Sunday, February 19, 2017
Exhibit Hall (Hynes Convention Center)
Kelsi Furman, Northeastern University, Nahant, MA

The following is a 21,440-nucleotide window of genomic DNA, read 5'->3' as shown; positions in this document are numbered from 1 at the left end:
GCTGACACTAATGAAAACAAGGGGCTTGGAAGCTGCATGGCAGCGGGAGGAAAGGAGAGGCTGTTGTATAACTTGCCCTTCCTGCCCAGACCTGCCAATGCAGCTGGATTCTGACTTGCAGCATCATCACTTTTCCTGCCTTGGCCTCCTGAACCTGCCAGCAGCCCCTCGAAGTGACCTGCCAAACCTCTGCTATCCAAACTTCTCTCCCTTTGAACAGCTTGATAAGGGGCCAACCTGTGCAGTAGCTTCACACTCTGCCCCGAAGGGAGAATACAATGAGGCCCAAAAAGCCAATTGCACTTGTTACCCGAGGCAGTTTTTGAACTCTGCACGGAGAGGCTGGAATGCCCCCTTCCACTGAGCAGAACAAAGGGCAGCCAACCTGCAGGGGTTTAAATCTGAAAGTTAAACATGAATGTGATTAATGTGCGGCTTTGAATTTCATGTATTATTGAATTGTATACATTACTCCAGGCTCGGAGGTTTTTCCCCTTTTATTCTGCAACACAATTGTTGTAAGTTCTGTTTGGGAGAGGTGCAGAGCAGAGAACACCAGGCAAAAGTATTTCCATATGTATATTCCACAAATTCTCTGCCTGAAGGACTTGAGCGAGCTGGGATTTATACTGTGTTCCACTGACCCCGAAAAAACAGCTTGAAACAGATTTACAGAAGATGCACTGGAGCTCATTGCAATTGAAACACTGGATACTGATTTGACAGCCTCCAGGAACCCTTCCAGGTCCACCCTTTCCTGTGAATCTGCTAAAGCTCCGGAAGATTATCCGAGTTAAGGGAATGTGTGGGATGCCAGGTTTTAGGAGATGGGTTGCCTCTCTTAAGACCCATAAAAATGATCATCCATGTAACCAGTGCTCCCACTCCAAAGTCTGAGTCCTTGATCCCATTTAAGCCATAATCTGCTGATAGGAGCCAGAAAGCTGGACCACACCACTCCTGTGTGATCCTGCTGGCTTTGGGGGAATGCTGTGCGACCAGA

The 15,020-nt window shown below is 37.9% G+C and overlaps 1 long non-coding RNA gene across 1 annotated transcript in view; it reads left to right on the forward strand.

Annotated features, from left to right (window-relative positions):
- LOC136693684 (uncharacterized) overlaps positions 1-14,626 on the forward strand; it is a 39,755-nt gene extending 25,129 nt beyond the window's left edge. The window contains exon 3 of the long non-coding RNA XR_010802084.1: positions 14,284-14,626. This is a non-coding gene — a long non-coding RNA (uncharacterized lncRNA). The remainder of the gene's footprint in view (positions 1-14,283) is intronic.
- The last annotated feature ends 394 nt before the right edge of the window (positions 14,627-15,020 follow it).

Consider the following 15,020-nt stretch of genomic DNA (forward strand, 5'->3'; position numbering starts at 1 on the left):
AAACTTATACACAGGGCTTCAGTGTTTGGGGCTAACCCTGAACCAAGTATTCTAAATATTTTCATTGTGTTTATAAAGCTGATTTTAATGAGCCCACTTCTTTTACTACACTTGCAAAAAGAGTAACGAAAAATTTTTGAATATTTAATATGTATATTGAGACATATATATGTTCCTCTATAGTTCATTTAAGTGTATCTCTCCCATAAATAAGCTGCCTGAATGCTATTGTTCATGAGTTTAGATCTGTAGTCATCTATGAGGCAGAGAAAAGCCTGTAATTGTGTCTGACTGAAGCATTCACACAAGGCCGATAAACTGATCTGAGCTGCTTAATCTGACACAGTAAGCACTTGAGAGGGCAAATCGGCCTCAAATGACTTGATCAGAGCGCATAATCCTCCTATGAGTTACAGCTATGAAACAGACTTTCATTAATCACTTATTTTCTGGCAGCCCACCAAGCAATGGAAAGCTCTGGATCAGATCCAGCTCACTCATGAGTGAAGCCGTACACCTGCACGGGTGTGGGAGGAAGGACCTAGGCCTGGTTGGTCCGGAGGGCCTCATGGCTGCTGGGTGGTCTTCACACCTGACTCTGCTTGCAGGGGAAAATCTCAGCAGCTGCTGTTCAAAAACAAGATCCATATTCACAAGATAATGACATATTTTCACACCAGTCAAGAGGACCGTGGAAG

Urbanization negatively impacts ecosystems, resulting in the loss of ecosystem services. Furthermore, urbanization can decouple social and biological systems. As coastal development continues to reduce natural shorelines, it is vital to understand the values, beliefs, and decision-­making of local residents to achieve sustainability in this social-­ecological system. Rural communities typically are more knowledgeable and concerned about local environmental issues than most residents in urban areas. Furthermore, there is strong evidence for a connection between environmental values, concern, and pro-­environmental behaviors. Here, we aim to determine how urbanization impacts societal views toward coastal shorelines with a particular emphasis on coastal habitats, their restoration, and sustainability. After surveying coastal residents in the Northeastern United States, we documented largely consistent positive views on the importance of natural habitats along shorelines. All communities acknowledged the value of shorelines for the economy, fish populations, water quality, and family values. However, satisfaction derived from shoreline services such as bird watching, boating, swimming, and scenery was higher in rural than in urban communities. Meanwhile, urban residents felt that more should be done to restore natural shorelines than rural residents. We revealed how urbanization influences residents’ views on shoreline conditions and the need for restoration. Collectively, these results indicate substantial public concern and support for habitat conservation in both urban and rural settings. However, the decreased recreational satisfaction in urban areas also highlights potential social consequences of urbanization pressures on coastal habitats. Integrating these lessons into conservation and management initiatives could enable greater support, participation, and social outcomes.